6. Always Give Respect
Branson’s early career in the music industry taught him that you cannot judge a person by their appearance, their accent or even by their wealth.  Therefore, treat everyone with respect, not just those that you need to impress. Someday you could be doing business with them.
7. Give Back

Branson believes the true meaning to life is to help others; to make the world a better place to live for all living creatures.

So if successful people also have guiding principles, the question for everyone else is which comes first – the success or the principles?  In other words, was Annmarie James-Thomas providing her sons with something of practical value in leaving them her list of 20 guiding principles, or was she simply sharing something she had personally found useful? 

As with all ‘chicken and egg’ questions, the answer is more a matter of opinion than an empirically provable fact, but in my opinion there appears to be a correlation between people who have strong principles and values that guide their actions and their success.  This probably comes down to the fact that success in most walks of life requires decisiveness, and decision-making is easier for people who have strong values and principles to help them compare and contracts different options.

Evidence to support this comes from several studies of university leavers, which have all found that graduates who have a clear sense of direction when leaving university are more likely to achieve their ambitions than those who are more vague about what they want to do.  More specifically, a study at the University of Rochester which was published in 2009 asked graduates to set out their life goals.  The researchers divided the goals described to them into two categories: Those that related to personal gain, such as becoming wealthy or famous, they described as “extrinsic aspirations”, while those that related to making the world a better place by helping others they described as “intrinsic aspirations”.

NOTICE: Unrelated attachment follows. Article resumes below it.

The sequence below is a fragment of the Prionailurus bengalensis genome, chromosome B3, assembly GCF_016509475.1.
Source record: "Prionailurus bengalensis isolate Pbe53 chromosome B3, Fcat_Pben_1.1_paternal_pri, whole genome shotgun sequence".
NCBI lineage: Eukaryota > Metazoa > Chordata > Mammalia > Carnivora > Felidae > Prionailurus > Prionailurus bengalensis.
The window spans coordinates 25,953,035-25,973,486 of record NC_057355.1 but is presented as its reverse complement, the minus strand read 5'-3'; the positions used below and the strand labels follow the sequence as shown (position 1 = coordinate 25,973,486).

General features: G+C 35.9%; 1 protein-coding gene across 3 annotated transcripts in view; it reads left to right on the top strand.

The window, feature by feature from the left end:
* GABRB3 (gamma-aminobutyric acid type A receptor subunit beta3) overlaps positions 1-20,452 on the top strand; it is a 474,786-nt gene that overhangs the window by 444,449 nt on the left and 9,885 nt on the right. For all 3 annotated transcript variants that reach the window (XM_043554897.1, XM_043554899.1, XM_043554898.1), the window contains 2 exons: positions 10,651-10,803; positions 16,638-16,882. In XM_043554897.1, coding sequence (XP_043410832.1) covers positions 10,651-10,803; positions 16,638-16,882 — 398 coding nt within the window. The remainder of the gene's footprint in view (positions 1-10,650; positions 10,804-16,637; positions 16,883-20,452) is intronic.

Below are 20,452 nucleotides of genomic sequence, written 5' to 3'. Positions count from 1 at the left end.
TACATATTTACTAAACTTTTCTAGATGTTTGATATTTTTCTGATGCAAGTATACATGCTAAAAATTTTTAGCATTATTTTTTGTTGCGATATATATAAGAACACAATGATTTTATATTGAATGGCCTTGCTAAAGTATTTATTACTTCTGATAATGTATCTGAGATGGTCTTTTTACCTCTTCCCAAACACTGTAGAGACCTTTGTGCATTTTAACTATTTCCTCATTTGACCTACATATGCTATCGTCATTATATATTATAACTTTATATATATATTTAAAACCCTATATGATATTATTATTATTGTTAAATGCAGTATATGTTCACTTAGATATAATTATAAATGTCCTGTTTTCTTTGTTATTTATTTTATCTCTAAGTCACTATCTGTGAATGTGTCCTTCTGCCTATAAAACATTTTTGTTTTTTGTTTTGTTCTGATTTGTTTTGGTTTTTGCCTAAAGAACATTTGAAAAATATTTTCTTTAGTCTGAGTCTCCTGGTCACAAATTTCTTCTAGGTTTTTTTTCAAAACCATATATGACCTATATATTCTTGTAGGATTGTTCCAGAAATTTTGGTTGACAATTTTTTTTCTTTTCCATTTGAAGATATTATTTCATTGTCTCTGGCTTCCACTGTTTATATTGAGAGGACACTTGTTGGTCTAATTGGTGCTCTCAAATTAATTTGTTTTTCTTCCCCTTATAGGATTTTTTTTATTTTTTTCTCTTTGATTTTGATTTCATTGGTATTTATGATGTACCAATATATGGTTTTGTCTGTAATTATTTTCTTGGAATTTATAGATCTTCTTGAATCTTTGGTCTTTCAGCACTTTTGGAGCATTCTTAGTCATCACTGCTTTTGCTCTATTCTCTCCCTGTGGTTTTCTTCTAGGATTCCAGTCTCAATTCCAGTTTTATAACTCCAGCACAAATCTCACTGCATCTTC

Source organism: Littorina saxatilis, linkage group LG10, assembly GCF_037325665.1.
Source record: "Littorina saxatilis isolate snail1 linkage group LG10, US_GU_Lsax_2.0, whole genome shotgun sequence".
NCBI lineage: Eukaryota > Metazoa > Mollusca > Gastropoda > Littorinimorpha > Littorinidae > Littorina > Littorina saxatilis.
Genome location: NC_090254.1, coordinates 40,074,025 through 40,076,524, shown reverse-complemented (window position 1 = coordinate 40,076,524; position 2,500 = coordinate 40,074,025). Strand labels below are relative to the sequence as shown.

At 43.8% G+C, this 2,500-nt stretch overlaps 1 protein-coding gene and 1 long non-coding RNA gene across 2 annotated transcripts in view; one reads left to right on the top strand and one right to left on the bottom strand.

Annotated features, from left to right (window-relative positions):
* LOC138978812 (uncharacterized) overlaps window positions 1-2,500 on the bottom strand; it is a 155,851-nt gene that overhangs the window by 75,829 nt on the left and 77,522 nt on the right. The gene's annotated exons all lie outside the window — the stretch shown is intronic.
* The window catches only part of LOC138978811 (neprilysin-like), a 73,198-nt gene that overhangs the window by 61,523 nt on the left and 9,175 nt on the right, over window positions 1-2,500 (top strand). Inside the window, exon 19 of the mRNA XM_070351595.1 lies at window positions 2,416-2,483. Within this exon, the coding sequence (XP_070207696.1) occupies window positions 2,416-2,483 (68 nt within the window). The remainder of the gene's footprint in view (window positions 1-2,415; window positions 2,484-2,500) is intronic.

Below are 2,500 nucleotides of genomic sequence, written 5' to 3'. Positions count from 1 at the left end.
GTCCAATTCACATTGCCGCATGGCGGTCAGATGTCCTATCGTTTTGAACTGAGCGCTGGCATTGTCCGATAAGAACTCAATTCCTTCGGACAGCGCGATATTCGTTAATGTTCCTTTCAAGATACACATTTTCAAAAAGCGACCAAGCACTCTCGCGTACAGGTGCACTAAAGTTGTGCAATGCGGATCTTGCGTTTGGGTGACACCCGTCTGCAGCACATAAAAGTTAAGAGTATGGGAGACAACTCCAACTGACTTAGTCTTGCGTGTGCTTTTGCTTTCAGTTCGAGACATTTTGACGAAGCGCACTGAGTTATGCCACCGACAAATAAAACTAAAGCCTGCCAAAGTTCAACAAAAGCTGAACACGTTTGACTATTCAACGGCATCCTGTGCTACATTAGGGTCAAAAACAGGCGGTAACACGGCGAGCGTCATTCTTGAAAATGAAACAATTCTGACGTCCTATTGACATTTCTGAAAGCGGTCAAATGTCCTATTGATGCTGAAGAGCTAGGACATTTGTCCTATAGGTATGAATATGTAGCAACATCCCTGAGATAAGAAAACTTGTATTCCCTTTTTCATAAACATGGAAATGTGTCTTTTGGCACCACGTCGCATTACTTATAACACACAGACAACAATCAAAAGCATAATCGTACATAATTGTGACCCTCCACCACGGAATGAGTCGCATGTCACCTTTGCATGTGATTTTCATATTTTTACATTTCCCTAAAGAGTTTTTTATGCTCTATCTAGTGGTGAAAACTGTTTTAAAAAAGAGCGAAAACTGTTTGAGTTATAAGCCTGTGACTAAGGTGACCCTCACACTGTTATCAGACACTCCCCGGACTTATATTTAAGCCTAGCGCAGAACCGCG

After a couple of years they tracked these graduates down to see how they were getting on in achieving their goals.  As with previous studies, they found that the more specific the goals the more likely it was that the person concerned would be achieving their objectives, but interestingly, they found that the people who had set themselves “intrinsic” (or “purpose”) goals reported higher levels of personal satisfaction and happiness and lower levels of anxiety and depression.  Graduates who had “extrinsic” (or “profit”) goals, on the other hand, reported levels of self-esteem and satisfaction that were no higher than when they were at university.  But more significantly, they also reported increased levels of anxiety and depression.  The conclusion was that the attainment of profit goals can actually make us feel worse off!

This is not to suggest that making money is bad – clearly it is a necessary part of modern life, but rather that the old adage that “money cannot buy you happiness” is perfectly true.  By steering her children towards more purposeful goals, Annmarie James-Thomas may well be helping them achieve a happier and more fulfilling life.

About the Author
Alistair Schofield is Managing Director of Extensor Limited.